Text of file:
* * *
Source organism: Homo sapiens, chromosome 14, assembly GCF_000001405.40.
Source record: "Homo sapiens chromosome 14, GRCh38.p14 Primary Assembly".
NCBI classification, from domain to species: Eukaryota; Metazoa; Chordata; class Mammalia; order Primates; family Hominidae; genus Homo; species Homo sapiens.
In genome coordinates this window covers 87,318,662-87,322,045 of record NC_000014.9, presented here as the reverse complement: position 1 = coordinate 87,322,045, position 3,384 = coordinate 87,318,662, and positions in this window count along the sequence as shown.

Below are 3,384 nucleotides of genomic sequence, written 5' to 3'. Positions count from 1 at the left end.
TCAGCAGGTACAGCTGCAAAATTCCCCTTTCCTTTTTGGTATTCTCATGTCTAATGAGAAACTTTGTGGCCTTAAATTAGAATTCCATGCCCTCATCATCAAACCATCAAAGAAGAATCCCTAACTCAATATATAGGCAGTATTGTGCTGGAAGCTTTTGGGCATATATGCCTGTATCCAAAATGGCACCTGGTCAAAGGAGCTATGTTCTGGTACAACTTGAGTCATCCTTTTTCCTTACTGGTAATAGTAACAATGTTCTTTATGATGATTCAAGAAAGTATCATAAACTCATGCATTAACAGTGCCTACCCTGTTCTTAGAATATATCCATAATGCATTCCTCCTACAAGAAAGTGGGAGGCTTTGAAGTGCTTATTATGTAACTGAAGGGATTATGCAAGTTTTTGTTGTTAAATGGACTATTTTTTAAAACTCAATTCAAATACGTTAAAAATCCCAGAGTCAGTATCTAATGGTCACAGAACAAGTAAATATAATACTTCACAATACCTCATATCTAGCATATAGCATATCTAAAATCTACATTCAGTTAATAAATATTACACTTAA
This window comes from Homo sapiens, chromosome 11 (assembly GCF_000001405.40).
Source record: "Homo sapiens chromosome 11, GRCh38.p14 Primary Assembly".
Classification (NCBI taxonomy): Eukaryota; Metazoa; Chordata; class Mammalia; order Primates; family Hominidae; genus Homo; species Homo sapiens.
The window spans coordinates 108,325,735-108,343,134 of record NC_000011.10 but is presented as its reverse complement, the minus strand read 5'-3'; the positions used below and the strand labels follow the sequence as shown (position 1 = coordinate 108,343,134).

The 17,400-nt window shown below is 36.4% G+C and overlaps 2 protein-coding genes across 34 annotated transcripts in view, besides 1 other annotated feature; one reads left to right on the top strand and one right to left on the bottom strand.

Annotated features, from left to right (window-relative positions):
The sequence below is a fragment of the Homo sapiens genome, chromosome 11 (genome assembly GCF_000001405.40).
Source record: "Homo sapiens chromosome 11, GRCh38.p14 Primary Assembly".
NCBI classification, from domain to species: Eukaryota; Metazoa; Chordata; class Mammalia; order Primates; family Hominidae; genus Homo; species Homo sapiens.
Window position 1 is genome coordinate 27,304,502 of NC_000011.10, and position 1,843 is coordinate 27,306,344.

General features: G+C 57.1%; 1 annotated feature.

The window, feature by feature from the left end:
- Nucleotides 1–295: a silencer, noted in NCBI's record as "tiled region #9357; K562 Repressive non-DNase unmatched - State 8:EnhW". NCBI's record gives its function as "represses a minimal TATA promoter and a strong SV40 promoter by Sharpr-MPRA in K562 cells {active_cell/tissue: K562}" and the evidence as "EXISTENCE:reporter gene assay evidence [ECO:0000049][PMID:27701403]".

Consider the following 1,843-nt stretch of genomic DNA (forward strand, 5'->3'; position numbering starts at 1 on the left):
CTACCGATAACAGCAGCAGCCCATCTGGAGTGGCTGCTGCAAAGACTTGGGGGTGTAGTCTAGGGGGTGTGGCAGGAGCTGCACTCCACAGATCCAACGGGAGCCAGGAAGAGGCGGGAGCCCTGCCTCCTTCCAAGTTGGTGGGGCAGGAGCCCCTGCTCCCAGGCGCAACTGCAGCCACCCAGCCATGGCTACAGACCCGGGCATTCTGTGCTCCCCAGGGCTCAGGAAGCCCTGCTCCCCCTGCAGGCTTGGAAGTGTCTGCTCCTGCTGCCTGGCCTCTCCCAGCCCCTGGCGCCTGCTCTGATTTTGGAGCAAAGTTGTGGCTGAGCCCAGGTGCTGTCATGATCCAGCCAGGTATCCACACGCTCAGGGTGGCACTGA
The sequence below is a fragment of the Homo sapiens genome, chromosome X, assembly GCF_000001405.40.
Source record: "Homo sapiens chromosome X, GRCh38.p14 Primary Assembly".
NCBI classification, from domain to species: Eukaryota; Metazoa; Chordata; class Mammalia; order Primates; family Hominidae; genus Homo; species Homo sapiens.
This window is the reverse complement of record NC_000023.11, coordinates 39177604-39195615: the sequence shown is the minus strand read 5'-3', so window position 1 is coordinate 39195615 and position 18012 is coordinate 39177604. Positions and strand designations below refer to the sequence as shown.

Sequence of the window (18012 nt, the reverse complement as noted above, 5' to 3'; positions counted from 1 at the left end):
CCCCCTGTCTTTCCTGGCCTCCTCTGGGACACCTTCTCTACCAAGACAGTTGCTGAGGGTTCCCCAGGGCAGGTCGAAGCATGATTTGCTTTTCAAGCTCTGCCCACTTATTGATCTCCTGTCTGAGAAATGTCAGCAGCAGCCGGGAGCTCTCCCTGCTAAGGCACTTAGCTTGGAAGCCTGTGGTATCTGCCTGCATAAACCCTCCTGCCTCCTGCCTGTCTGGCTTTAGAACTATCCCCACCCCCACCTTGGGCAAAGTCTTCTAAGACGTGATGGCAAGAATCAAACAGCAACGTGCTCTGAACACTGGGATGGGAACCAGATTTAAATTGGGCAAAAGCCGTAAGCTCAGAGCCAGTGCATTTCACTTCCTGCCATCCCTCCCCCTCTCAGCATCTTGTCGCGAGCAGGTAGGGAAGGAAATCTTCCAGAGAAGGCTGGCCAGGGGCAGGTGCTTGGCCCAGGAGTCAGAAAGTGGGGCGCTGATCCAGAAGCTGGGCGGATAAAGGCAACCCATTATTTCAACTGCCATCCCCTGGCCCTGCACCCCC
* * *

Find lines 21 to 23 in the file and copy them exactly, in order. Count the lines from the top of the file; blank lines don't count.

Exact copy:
CTACCGATAACAGCAGCAGCCCATCTGGAGTGGCTGCTGCAAAGACTTGGGGGTGTAGTCTAGGGGGTGTGGCAGGAGCTGCACTCCACAGATCCAACGGGAGCCAGGAAGAGGCGGGAGCCCTGCCTCCTTCCAAGTTGGTGGGGCAGGAGCCCCTGCTCCCAGGCGCAACTGCAGCCACCCAGCCATGGCTACAGACCCGGGCATTCTGTGCTCCCCAGGGCTCAGGAAGCCCTGCTCCCCCTGCAGGCTTGGAAGTGTCTGCTCCTGCTGCCTGGCCTCTCCCAGCCCCTGGCGCCTGCTCTGATTTTGGAGCAAAGTTGTGGCTGAGCCCAGGTGCTGTCATGATCCAGCCAGGTATCCACACGCTCAGGGTGGCACTGA
The sequence below is a fragment of the Homo sapiens genome, chromosome X, assembly GCF_000001405.40.
Source record: "Homo sapiens chromosome X, GRCh38.p14 Primary Assembly".